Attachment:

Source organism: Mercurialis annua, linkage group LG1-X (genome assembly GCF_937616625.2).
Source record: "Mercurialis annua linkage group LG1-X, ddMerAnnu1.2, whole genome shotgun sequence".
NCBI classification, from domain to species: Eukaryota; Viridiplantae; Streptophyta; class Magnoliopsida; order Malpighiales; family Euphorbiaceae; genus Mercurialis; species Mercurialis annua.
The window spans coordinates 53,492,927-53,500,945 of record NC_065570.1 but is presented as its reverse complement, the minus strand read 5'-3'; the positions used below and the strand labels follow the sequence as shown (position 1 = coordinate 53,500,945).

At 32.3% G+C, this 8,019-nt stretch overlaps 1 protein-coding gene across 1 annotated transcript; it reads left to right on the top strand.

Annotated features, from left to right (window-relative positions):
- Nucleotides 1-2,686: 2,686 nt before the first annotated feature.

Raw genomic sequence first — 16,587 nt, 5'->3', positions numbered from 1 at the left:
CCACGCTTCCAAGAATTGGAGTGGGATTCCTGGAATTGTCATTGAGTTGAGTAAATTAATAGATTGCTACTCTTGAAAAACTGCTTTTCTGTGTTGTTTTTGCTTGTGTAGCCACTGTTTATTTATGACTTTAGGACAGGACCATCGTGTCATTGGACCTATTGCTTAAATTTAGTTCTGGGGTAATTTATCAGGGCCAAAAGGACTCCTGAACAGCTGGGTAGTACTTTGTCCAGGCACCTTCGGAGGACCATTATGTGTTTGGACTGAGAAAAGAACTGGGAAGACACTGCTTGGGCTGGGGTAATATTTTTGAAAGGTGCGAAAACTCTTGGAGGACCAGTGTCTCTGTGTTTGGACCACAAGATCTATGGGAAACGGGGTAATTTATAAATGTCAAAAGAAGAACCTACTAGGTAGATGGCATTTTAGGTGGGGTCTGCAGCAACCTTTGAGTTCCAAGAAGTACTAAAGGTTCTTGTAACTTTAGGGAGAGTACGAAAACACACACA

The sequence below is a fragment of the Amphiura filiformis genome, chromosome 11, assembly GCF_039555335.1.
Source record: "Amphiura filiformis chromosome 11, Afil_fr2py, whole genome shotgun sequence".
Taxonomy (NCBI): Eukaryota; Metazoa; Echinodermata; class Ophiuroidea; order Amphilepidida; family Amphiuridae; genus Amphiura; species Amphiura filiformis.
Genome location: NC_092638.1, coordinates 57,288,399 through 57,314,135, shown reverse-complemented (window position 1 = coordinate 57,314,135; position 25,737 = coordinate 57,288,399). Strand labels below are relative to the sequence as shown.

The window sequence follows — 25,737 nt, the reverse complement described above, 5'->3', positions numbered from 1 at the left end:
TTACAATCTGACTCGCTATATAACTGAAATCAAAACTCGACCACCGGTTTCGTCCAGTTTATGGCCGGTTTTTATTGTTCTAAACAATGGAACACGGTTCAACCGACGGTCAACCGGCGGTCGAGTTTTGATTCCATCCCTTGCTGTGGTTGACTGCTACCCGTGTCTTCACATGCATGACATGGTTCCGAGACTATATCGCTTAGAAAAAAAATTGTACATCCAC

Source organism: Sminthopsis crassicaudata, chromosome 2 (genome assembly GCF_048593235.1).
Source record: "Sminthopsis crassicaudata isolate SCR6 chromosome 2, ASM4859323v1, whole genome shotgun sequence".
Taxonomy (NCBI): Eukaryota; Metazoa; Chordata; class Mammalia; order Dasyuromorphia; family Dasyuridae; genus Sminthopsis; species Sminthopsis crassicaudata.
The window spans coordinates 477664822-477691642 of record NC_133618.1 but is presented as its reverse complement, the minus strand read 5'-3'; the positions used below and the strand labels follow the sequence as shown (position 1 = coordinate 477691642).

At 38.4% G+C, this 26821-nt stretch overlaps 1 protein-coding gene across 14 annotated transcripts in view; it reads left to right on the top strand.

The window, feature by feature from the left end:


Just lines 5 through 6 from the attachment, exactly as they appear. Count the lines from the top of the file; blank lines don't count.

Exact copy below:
At 32.3% G+C, this 8,019-nt stretch overlaps 1 protein-coding gene across 1 annotated transcript; it reads left to right on the top strand.

Annotated features, from left to right (window-relative positions):